Here's the video before we went live on his Podcast! 

Thanks so much for reading and watching,

- Paul Thomas, MD 

Health Coverage for your Employees

With changes looming for healthcare in the United States, many individuals and employers are on edge and uncertain of what may come down the legislative pipeline. In my community small business association, in Corktown Detroit, a few questions were asked about the Affordable Care Act and the mandates set forth therein. 

Question #1: at what size does your business need to offer health insurance for your employees?

For now, if you have 50 or more full-time equivalent employees, you must provide health insurance coverage, or you have to pay a fine. This is known as the "employer mandate" in the Affordable Care Act, aka ObamaCare. This coverage must apply to at least 95% of your full-time employees and their dependents up to age 26. Spouses are not included in this mandate. More information on this topic can be found here

Question #2: What if one of your employees already has their own health insurance coverage?

Employees with their own insurance plan can keep their current insurance plan. They can also cancel their plan and sign up with their employer's coverage plan. As long as you the employer offer coverage, you won't be fined. But, the employee can't get a marketplace subsidy if the employer's coverage meets affordability and minimum value guidelines. 

Question #3: If your employee switches coverage, can they still see their own doctor?

On choosing to keep your own doctor, you can still go to your doctor, but you may have to pay an out of pocket fee. For example, if you have NGS (or Oakwood Hospital Insurance), you are typically pushed to Oakwood doctors. If you decide to see a doctor at Henry Ford, you will not be forbidden from seeing them, you just will have to pay more out-of-pocket because they are not an "in-network" doctor. HAP is the insurance typically coupled with Henry Ford. Blue Cross Blue Shield allows for greater flexibility in terms of choosing doctors as it is accepted by most physicians. 

Question #4: How do you find services, doctors, and specialists covered by your insurance?

For finding doctors that accept your insurance, the easiest way is to look up the doctor online and see if they accept your insurance. Alternatively, you can call their office and ask, "do you accept HAP/NGS/Cigna/BCBS?" Finally, you can call the number on the back of your card and ask for your choices for primary care doctors or specialists that are covered by your plan in your neighborhood/area.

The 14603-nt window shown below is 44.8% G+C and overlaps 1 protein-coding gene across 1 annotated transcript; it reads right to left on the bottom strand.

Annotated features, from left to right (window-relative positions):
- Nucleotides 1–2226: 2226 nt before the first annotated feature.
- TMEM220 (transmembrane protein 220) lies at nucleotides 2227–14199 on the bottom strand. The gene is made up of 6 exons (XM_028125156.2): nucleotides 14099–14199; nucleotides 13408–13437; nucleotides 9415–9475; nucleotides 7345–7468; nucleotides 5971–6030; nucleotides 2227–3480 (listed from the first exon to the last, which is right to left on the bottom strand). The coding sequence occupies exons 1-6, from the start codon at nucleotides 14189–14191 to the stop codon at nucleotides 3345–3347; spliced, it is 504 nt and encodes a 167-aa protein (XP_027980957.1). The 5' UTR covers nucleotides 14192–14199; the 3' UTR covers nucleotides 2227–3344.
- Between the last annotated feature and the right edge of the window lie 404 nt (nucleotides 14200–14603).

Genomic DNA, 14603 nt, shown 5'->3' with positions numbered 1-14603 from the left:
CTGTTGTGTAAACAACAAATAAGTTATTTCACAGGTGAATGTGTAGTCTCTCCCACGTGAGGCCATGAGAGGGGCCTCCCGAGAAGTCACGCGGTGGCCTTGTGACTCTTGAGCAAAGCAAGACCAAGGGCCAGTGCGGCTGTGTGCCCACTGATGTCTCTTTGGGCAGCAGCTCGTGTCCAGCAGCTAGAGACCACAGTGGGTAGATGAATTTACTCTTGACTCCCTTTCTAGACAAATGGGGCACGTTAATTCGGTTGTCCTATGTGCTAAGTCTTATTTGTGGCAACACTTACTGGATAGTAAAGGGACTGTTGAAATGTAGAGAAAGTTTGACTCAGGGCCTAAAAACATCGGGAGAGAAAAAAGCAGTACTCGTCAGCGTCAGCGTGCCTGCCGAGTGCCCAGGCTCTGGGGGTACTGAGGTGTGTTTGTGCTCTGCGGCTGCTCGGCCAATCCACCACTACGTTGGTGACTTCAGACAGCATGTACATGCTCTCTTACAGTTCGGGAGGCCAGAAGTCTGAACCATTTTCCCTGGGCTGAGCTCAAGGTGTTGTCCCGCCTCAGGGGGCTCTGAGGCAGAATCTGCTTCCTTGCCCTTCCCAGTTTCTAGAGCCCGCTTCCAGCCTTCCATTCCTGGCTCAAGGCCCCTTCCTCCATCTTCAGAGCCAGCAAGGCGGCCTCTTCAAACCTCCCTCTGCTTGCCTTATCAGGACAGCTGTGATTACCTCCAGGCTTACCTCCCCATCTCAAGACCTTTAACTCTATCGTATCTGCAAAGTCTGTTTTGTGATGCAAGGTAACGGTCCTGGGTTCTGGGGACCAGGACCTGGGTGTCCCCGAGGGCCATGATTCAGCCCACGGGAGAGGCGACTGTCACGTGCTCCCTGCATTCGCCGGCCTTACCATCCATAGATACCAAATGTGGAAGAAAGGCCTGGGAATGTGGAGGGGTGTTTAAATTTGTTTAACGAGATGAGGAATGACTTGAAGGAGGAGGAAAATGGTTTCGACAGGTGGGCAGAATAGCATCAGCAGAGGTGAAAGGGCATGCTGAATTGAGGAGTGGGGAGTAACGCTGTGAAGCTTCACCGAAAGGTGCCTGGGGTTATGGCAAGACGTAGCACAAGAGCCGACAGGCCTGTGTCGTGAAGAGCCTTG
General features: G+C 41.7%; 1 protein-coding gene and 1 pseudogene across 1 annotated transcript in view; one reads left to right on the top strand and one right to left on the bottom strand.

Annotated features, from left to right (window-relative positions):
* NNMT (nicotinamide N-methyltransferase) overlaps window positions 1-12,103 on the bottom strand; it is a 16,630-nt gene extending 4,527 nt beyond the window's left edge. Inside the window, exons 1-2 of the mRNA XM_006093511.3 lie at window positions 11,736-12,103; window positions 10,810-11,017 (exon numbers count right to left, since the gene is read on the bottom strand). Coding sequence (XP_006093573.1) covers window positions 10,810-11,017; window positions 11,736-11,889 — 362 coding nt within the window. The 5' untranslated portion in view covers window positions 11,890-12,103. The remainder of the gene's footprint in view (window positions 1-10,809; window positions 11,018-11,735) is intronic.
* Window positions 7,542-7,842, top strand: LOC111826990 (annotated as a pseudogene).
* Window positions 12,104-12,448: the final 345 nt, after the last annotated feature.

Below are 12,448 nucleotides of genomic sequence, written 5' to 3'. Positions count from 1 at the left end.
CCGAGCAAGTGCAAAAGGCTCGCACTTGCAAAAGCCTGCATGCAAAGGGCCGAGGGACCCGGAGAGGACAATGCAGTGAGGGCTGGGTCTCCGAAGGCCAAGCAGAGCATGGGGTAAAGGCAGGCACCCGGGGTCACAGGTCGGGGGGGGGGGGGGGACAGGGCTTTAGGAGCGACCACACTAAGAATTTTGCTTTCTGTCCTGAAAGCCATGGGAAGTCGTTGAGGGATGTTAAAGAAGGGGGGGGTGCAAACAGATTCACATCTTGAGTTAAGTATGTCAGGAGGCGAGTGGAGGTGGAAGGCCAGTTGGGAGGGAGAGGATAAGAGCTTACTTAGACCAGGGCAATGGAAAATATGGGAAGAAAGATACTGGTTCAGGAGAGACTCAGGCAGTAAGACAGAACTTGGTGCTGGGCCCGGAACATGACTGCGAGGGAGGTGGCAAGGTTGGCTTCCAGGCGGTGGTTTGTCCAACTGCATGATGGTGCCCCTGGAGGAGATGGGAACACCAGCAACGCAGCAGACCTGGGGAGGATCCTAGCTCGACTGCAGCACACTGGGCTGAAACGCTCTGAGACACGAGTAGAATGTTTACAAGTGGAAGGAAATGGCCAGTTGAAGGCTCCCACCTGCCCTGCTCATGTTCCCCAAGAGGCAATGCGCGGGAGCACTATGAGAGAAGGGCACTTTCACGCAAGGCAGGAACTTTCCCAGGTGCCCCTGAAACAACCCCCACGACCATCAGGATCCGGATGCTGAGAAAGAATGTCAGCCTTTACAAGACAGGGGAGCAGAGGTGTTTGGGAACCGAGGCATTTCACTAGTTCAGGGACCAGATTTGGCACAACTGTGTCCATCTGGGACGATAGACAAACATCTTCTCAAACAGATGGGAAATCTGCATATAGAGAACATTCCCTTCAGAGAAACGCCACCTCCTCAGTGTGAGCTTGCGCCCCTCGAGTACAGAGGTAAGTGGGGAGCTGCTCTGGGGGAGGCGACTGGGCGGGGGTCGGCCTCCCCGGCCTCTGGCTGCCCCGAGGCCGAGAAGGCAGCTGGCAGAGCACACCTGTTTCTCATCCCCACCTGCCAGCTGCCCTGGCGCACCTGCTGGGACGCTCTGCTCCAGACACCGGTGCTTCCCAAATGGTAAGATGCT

Question #5: Our company has less than 50 full-time employees, We aren't making enough money to cover our employees with health insurance, but we would like to provide some sort of health care. What options do we have?

This is the ideal situation for Direct Primary Care practices like Plum Health DPC and many small businesses find themselves in this situation Because we offer an affordable, accessible health care service at a known cost, you as the employer know exactly what you're getting and the price you will pay. For $49/month for adults under 40 and for $69/month for adults over 40, you have access to our doctor and our primary care services when you need it. 

Question #6: So, under your plan at Plum Health DPC, what is covered and what isn't covered?

We can take care of 80 - 90% of your health care needs, including coughs, colds, cuts that need stitches, preventive care, and disease management for conditions like high blood pressure, diabetes, asthma, eczema, etc... We also offer wholesale medications, at-cost labs, and at-cost imaging services.

What we can't cover are things like heart attacks, strokes, and auto accidents that are severe. For these issues, you need to go to the hospital or the emergency department for immediate care. This is why we recommend that all of our customers have some sort of catastrophic coverage plan that covers emergency and hospital care. 

If you have any further questions about what we do, don't hesitate to reach out!

- Paul Thomas, MD